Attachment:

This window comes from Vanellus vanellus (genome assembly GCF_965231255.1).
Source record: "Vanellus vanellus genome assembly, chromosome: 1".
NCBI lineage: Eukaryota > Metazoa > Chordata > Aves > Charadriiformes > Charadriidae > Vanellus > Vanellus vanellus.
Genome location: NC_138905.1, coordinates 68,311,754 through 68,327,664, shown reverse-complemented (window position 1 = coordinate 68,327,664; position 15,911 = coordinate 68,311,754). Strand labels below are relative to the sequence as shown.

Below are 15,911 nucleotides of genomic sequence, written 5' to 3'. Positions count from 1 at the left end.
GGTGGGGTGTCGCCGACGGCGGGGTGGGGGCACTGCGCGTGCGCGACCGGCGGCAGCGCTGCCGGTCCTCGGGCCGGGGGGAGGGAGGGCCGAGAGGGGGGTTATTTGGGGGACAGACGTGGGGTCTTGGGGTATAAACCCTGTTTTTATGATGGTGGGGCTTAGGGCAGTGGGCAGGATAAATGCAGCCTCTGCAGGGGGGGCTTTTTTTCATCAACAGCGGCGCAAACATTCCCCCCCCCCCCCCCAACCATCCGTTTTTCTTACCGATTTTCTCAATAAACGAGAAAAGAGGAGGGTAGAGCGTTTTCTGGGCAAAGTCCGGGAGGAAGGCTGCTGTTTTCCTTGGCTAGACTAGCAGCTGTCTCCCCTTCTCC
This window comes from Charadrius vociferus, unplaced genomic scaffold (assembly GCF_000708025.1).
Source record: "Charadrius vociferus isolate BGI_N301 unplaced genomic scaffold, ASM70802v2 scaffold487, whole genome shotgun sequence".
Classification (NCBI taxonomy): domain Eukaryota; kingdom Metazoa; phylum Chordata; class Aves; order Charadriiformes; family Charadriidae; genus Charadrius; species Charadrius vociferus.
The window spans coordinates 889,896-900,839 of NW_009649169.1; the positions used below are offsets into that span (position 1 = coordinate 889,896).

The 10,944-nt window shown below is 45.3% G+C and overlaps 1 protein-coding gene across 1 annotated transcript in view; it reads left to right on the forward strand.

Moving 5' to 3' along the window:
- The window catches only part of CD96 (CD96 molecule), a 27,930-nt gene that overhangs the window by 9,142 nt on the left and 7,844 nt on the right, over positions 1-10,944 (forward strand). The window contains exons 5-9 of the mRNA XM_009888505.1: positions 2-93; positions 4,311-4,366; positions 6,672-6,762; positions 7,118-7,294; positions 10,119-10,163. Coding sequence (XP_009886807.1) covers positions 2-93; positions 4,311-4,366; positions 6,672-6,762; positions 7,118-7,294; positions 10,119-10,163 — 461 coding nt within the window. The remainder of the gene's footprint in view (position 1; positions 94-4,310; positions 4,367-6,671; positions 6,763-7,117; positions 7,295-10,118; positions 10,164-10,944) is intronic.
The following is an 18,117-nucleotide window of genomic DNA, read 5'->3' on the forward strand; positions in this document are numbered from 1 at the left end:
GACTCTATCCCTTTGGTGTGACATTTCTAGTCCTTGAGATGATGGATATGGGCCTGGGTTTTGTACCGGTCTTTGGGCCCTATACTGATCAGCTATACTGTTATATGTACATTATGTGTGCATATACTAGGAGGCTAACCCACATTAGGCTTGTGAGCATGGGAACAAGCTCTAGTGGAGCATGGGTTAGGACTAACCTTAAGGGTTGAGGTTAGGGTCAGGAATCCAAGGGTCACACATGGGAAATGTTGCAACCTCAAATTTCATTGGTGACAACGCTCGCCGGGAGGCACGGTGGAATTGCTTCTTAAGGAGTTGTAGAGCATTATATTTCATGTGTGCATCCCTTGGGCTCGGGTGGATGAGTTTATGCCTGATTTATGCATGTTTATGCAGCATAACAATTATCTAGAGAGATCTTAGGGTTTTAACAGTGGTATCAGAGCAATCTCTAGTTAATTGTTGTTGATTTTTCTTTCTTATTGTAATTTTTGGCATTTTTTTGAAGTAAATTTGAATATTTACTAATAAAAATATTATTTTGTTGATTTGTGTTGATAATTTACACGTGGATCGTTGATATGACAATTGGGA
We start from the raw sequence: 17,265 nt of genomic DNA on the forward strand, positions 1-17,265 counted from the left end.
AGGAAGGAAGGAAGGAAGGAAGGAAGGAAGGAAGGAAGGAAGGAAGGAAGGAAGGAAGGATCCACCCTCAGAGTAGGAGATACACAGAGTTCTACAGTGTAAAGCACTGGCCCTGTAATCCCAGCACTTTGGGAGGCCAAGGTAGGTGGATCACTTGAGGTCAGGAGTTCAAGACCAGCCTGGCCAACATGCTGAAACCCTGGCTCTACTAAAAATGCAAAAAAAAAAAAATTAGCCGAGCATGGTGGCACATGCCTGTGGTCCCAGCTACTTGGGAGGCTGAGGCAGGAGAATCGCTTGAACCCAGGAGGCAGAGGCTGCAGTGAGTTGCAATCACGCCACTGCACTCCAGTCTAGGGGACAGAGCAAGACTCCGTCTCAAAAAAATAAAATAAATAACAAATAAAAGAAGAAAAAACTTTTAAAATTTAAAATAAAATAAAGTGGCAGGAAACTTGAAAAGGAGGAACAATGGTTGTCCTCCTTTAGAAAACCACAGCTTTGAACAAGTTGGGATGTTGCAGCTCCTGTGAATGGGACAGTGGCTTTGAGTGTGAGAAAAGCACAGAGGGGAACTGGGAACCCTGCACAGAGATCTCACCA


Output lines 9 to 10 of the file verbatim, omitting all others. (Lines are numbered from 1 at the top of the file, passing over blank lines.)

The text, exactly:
Classification (NCBI taxonomy): domain Eukaryota; kingdom Metazoa; phylum Chordata; class Aves; order Charadriiformes; family Charadriidae; genus Charadrius; species Charadrius vociferus.
The window spans coordinates 889,896-900,839 of NW_009649169.1; the positions used below are offsets into that span (position 1 = coordinate 889,896).